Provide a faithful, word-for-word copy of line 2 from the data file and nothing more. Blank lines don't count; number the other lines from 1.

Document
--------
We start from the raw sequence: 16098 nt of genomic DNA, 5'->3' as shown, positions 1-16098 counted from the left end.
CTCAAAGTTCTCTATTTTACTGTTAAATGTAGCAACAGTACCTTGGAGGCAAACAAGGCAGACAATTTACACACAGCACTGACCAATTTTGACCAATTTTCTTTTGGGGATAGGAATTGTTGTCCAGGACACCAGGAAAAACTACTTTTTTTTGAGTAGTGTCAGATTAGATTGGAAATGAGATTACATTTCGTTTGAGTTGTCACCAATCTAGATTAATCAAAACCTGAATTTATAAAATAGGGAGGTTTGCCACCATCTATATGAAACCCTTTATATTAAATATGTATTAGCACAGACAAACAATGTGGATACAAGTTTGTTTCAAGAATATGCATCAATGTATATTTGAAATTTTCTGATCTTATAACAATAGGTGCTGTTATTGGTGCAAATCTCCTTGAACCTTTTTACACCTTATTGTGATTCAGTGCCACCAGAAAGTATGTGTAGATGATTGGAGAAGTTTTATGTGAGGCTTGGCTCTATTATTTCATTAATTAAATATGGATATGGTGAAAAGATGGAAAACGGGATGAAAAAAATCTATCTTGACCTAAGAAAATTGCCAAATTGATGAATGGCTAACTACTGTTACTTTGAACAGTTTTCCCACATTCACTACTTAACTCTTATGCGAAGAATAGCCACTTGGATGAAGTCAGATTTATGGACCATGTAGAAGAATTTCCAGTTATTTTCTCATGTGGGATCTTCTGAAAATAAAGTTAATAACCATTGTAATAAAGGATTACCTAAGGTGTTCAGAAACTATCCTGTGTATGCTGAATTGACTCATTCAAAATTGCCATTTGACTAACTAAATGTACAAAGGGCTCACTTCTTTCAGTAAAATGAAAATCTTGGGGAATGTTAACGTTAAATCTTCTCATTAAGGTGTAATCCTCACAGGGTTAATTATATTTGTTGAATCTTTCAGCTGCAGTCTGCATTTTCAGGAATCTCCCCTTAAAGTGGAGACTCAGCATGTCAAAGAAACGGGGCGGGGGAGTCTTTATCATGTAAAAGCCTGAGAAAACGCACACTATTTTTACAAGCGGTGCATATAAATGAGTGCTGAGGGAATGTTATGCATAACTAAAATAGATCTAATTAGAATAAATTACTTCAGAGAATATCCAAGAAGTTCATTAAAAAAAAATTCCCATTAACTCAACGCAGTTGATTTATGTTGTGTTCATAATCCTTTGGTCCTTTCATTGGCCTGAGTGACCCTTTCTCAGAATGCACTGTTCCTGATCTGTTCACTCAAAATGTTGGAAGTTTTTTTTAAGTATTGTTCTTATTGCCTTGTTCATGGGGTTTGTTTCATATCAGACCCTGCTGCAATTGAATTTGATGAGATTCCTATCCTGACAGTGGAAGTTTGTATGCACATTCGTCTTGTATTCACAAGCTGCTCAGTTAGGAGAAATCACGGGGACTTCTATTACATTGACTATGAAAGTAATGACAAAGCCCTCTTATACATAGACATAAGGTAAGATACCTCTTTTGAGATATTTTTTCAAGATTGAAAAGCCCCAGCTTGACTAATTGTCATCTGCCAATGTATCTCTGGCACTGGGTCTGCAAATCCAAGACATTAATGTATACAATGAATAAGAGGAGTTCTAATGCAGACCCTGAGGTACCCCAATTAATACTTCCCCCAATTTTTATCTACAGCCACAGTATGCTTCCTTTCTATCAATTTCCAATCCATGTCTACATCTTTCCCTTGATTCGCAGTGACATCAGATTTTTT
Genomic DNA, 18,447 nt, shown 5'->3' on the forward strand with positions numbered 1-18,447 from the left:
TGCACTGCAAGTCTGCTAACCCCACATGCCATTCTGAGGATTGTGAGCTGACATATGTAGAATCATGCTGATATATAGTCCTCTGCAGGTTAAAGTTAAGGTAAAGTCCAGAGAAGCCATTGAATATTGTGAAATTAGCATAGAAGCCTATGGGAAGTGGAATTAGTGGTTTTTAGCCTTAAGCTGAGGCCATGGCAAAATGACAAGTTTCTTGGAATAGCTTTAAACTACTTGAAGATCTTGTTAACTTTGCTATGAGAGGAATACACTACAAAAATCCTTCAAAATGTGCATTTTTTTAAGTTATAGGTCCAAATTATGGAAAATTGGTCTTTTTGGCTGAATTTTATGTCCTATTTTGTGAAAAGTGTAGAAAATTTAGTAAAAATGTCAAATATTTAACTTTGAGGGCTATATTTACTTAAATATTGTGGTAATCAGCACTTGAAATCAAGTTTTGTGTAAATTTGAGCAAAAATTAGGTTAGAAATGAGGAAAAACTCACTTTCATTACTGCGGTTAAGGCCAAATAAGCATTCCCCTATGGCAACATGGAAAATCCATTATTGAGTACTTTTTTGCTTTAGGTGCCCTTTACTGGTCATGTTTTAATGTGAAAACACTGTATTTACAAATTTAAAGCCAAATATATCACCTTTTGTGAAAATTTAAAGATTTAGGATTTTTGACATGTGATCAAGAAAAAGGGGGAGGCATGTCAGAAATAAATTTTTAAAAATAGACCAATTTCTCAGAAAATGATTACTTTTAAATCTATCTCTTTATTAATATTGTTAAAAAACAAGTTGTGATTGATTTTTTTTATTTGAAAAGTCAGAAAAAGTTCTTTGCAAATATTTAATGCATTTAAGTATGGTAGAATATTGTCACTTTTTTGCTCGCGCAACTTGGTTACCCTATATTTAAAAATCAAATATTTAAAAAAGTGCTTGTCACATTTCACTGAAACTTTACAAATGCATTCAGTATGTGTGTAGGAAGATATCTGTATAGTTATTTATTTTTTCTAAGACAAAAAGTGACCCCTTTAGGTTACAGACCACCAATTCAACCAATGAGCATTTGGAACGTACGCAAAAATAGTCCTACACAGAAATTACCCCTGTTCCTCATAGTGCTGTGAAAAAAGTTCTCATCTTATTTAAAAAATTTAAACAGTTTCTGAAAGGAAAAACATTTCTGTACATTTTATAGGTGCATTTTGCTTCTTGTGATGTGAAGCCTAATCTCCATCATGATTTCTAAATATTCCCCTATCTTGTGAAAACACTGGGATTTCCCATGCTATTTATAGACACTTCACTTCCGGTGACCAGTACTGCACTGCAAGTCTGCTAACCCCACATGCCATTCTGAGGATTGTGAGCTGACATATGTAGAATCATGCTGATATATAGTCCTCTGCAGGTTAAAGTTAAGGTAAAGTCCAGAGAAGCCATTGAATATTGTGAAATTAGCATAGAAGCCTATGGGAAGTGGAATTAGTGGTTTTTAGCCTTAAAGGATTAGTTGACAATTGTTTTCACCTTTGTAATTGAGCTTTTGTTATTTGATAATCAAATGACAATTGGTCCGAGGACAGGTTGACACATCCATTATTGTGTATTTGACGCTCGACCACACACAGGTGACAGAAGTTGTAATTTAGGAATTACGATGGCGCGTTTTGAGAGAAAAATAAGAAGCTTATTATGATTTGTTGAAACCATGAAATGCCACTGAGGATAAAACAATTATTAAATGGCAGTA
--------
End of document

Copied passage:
CTCAAAGTTCTCTATTTTACTGTTAAATGTAGCAACAGTACCTTGGAGGCAAACAAGGCAGACAATTTACACACAGCACTGACCAATTTTGACCAATTTTCTTTTGGGGATAGGAATTGTTGTCCAGGACACCAGGAAAAACTACTTTTTTTTGAGTAGTGTCAGATTAGATTGGAAATGAGATTACATTTCGTTTGAGTTGTCACCAATCTAGATTAATCAAAACCTGAATTTATAAAATAGGGAGGTTTGCCACCATCTATATGAAACCCTTTATATTAAATATGTATTAGCACAGACAAACAATGTGGATACAAGTTTGTTTCAAGAATATGCATCAATGTATATTTGAAATTTTCTGATCTTATAACAATAGGTGCTGTTATTGGTGCAAATCTCCTTGAACCTTTTTACACCTTATTGTGATTCAGTGCCACCAGAAAGTATGTGTAGATGATTGGAGAAGTTTTATGTGAGGCTTGGCTCTATTATTTCATTAATTAAATATGGATATGGTGAAAAGATGGAAAACGGGATGAAAAAAATCTATCTTGACCTAAGAAAATTGCCAAATTGATGAATGGCTAACTACTGTTACTTTGAACAGTTTTCCCACATTCACTACTTAACTCTTATGCGAAGAATAGCCACTTGGATGAAGTCAGATTTATGGACCATGTAGAAGAATTTCCAGTTATTTTCTCATGTGGGATCTTCTGAAAATAAAGTTAATAACCATTGTAATAAAGGATTACCTAAGGTGTTCAGAAACTATCCTGTGTATGCTGAATTGACTCATTCAAAATTGCCATTTGACTAACTAAATGTACAAAGGGCTCACTTCTTTCAGTAAAATGAAAATCTTGGGGAATGTTAACGTTAAATCTTCTCATTAAGGTGTAATCCTCACAGGGTTAATTATATTTGTTGAATCTTTCAGCTGCAGTCTGCATTTTCAGGAATCTCCCCTTAAAGTGGAGACTCAGCATGTCAAAGAAACGGGGCGGGGGAGTCTTTATCATGTAAAAGCCTGAGAAAACGCACACTATTTTTACAAGCGGTGCATATAAATGAGTGCTGAGGGAATGTTATGCATAACTAAAATAGATCTAATTAGAATAAATTACTTCAGAGAATATCCAAGAAGTTCATTAAAAAAAAATTCCCATTAACTCAACGCAGTTGATTTATGTTGTGTTCATAATCCTTTGGTCCTTTCATTGGCCTGAGTGACCCTTTCTCAGAATGCACTGTTCCTGATCTGTTCACTCAAAATGTTGGAAGTTTTTTTTAAGTATTGTTCTTATTGCCTTGTTCATGGGGTTTGTTTCATATCAGACCCTGCTGCAATTGAATTTGATGAGATTCCTATCCTGACAGTGGAAGTTTGTATGCACATTCGTCTTGTATTCACAAGCTGCTCAGTTAGGAGAAATCACGGGGACTTCTATTACATTGACTATGAAAGTAATGACAAAGCCCTCTTATACATAGACATAAGGTAAGATACCTCTTTTGAGATATTTTTTCAAGATTGAAAAGCCCCAGCTTGACTAATTGTCATCTGCCAATGTATCTCTGGCACTGGGTCTGCAAATCCAAGACATTAATGTATACAATGAATAAGAGGAGTTCTAATGCAGACCCTGAGGTACCCCAATTAATACTTCCCCCAATTTTTATCTACAGCCACAGTATGCTTCCTTTCTATCAATTTCCAATCCATGTCTACATCTTTCCCTTGATTCGCAGTGACATCAGATTTTTT